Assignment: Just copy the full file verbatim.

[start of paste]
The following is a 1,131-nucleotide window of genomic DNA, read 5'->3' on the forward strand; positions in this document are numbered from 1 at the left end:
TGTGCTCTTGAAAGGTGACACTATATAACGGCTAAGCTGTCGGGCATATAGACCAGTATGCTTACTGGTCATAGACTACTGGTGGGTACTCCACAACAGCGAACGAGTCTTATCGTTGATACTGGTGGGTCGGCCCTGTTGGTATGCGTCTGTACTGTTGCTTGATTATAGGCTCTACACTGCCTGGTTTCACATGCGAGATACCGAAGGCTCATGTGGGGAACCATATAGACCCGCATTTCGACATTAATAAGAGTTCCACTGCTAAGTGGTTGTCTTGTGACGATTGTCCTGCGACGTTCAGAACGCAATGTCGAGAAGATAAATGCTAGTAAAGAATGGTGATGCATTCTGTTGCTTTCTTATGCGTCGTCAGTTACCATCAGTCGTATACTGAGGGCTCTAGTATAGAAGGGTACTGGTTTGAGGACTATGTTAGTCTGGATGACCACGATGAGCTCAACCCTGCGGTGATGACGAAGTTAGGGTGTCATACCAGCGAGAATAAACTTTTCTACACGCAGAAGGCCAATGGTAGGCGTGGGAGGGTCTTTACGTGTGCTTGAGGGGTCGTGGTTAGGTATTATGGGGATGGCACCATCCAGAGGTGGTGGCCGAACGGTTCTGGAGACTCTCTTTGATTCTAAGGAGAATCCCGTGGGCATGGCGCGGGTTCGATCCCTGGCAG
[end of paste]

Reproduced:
The following is a 1,131-nucleotide window of genomic DNA, read 5'->3' on the forward strand; positions in this document are numbered from 1 at the left end:
TGTGCTCTTGAAAGGTGACACTATATAACGGCTAAGCTGTCGGGCATATAGACCAGTATGCTTACTGGTCATAGACTACTGGTGGGTACTCCACAACAGCGAACGAGTCTTATCGTTGATACTGGTGGGTCGGCCCTGTTGGTATGCGTCTGTACTGTTGCTTGATTATAGGCTCTACACTGCCTGGTTTCACATGCGAGATACCGAAGGCTCATGTGGGGAACCATATAGACCCGCATTTCGACATTAATAAGAGTTCCACTGCTAAGTGGTTGTCTTGTGACGATTGTCCTGCGACGTTCAGAACGCAATGTCGAGAAGATAAATGCTAGTAAAGAATGGTGATGCATTCTGTTGCTTTCTTATGCGTCGTCAGTTACCATCAGTCGTATACTGAGGGCTCTAGTATAGAAGGGTACTGGTTTGAGGACTATGTTAGTCTGGATGACCACGATGAGCTCAACCCTGCGGTGATGACGAAGTTAGGGTGTCATACCAGCGAGAATAAACTTTTCTACACGCAGAAGGCCAATGGTAGGCGTGGGAGGGTCTTTACGTGTGCTTGAGGGGTCGTGGTTAGGTATTATGGGGATGGCACCATCCAGAGGTGGTGGCCGAACGGTTCTGGAGACTCTCTTTGATTCTAAGGAGAATCCCGTGGGCATGGCGCGGGTTCGATCCCTGGCAG